midterm 2 - Lecture 6, slide 1 Fig 11.2Accommodation-...

Info iconThis preview shows pages 1–3. Sign up to view the full content.

View Full Document Right Arrow Icon
Lecture 6, slide 1 Fig 11.2- Accommodation- distant objects lens is thin and flat For near vision lens is thick and rounder Controlled by ciliary muscles Lens held in place by zonule fibers Shape of lens determined by elasticity of lens – which keeps it rounded and tension exerted by zonule fibers- which keeps it flat fig 11.3- inner surface of retina- fundus optic disk/ papilla- where blood vessels enter eye, where ganglion cells axons leave retina to form optic nerve- no photoreceptors- “blind spot” macula lutea- contains yellow pigment- near center of retina- fine details- greatest acuity at fovea fig 11. 5 structure of retina three neuron chain—photoreceptor to bipolar cell to ganglion cell absorption of light- phototransduction cell bodies of photoreceptors make up outer nuclear layer, cells bodies of bipolar cells are in inner nuclear layer, synapse is in outer plexiform layer, bipolar cells synapse on ganglion cells in inner plexiform horizontal cells processes in outer plexiform layer- lateral interactions between photoreceptors and bipolar cells- to control sensitivies and stuff amacrine cell have processes in inner plexiform layer- between bipolar cells and ganglion cells- several functions- direction fig 11. 7- photoreceptors do not exhibit action potentials, light activation changes membrane potential which changes the rate of transmitter release shining light leads to membrane hyperpolarization in dark when photoreceptors are depolarized many Ca++ channels are open, so more release of transmitters; but when it is light, photoreceptor is hyperpolarized, so decrease in Ca++ channel so less transmitter released. In the dark- Na+ and Ca++ channels (inward, depolarizing) are gated by cGMP, which is balanced by K+ efflux channels- which hyperpolarizes Fig 11.8- absorption of light leads to a decrease of cGMP levels, closing cation (Na+, Ca++) channels and hyperpolarizes Fig 11.9- photopigment absorbs photon- photopigment contains retinal coupled to proteins called opsins. Rhodopsin- photopigment in rods Retinal rests in opsins in outersegment of membrane When retinal absorbs a photon of light one of the doubles bonds changes so that the molecule changes from 11-cis isomer to all-trans retinal- which changes the opsin, which activate an intracellular messenger called transducin, which activates phosphodiesterase (PDE) which hydrolyzes cGMP and closes the channel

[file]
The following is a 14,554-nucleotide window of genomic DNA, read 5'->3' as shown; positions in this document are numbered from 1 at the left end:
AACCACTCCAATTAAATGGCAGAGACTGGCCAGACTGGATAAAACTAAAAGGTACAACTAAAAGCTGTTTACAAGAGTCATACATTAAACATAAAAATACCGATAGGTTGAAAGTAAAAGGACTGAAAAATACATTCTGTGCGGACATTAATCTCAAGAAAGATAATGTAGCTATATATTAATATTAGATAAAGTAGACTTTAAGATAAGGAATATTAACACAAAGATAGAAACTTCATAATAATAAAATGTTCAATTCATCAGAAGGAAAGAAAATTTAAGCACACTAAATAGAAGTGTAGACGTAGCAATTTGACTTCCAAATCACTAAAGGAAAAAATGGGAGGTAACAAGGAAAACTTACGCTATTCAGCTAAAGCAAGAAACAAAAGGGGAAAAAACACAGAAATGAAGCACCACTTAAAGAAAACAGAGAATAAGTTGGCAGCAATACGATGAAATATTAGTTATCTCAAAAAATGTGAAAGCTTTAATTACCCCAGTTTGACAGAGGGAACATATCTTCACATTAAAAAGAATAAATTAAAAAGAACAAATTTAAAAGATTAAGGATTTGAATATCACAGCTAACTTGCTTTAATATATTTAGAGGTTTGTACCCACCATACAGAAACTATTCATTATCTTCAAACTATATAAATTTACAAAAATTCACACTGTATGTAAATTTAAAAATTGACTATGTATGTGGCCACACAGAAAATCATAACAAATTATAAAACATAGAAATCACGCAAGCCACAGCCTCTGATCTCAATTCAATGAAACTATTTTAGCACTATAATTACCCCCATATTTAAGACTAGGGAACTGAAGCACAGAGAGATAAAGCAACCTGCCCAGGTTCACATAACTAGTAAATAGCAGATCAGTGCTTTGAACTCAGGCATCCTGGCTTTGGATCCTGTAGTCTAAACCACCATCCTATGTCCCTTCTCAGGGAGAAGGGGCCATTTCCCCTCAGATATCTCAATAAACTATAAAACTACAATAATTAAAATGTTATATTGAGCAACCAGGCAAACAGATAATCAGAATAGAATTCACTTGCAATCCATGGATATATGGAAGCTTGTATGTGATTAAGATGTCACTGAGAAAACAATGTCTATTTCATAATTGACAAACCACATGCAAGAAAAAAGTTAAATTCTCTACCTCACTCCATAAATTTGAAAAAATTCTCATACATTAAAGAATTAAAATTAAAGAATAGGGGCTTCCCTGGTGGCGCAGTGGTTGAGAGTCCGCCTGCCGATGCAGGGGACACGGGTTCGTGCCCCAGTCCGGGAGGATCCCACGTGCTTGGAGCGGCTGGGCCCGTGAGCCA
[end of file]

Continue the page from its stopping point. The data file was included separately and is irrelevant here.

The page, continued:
Background image of page 1

Info iconThis preview has intentionally blurred sections. Sign up to view the full version.

View Full DocumentRight Arrow Icon
Great signal amplification- 1 activated rhodopsin can activate 800 transducin molecules Activated rhodopsin is phosphorylated by rhodopsin kinase which allows arrestin to bind to rhodopsin, which blocks rhodopsin from activating transducin and blocks the phototransduction cascade Fig 11.10 Retinoid cycle- all-trans retinal dissociates from opsin and diffuses into cytosol, and it is converted to all-trans retin ol , and transported into pigment epithelium by chaperone protein- interphotoreceptor retinoid binding protein (IRBP)- where it is converted to 11- cis retinal Light adaptation- magnitude of phototransduction amplification
Background image of page 2
Image of page 3
This is the end of the preview. Sign up to access the rest of the document.

Page1 / 11

midterm 2 - Lecture 6, slide 1 Fig 11.2Accommodation-...

This preview shows document pages 1 - 3. Sign up to view the full document.

View Full Document Right Arrow Icon
Ask a homework question - tutors are online